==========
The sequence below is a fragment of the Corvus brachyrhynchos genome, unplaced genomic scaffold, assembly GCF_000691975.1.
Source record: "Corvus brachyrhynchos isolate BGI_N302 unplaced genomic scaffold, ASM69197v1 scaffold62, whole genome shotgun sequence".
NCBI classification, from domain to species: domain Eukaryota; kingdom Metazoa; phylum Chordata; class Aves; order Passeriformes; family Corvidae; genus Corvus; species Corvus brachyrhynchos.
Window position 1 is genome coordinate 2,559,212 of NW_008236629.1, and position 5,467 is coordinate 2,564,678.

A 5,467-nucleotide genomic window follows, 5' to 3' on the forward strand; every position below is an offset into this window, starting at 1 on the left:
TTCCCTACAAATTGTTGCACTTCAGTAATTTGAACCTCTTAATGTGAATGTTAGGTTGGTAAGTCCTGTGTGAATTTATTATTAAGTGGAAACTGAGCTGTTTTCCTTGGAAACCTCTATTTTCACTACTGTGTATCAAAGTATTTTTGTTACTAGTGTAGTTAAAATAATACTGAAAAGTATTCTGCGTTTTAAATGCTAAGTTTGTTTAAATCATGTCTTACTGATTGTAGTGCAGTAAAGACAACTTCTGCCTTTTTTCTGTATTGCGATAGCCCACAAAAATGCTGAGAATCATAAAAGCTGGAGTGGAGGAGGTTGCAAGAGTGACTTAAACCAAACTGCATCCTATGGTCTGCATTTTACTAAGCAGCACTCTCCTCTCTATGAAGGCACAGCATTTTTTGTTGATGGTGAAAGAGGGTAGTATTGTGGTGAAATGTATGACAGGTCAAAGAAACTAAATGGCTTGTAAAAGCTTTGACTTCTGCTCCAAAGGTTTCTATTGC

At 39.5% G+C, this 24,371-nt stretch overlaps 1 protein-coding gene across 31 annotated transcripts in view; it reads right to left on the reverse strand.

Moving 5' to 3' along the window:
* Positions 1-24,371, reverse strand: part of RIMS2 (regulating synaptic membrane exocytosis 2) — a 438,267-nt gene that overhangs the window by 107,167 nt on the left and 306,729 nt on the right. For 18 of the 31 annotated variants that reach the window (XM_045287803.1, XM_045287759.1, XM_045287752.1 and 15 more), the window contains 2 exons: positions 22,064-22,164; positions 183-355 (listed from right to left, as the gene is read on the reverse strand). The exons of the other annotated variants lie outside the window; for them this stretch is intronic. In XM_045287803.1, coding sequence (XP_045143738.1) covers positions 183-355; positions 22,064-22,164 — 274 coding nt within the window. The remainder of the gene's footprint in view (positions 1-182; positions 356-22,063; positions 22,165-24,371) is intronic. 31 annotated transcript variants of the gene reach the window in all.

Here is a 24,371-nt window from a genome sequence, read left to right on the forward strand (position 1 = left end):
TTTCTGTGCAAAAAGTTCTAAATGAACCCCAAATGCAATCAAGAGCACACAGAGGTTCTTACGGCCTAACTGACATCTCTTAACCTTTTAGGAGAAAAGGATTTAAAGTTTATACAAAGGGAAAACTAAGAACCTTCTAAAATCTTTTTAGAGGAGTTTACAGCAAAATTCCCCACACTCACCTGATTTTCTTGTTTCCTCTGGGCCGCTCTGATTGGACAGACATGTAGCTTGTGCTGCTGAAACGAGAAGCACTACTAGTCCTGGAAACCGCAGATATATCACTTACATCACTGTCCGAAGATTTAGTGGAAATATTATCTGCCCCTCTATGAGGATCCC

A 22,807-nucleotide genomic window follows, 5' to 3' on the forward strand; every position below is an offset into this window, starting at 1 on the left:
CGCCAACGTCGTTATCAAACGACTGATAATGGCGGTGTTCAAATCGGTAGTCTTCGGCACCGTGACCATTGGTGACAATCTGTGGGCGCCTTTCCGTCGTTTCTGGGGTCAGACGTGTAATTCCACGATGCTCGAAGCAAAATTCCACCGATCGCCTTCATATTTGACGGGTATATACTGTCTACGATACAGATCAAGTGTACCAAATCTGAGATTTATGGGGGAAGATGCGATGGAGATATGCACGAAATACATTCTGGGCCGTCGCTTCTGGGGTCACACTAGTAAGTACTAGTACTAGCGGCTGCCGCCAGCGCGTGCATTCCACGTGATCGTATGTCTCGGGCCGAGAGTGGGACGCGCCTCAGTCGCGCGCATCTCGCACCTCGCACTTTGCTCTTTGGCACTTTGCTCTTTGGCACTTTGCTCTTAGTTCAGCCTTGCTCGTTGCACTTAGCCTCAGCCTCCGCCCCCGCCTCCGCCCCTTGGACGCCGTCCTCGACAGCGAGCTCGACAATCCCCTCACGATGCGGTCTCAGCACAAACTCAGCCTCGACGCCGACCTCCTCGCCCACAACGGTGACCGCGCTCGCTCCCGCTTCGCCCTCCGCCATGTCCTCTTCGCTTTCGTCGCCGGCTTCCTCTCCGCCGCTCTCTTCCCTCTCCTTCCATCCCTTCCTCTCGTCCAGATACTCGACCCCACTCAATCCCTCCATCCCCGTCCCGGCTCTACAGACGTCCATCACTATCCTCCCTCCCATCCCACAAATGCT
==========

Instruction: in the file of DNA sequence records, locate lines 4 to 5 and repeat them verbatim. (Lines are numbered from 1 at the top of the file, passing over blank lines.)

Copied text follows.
Window position 1 is genome coordinate 2,559,212 of NW_008236629.1, and position 5,467 is coordinate 2,564,678.

A 5,467-nucleotide genomic window follows, 5' to 3' on the forward strand; every position below is an offset into this window, starting at 1 on the left: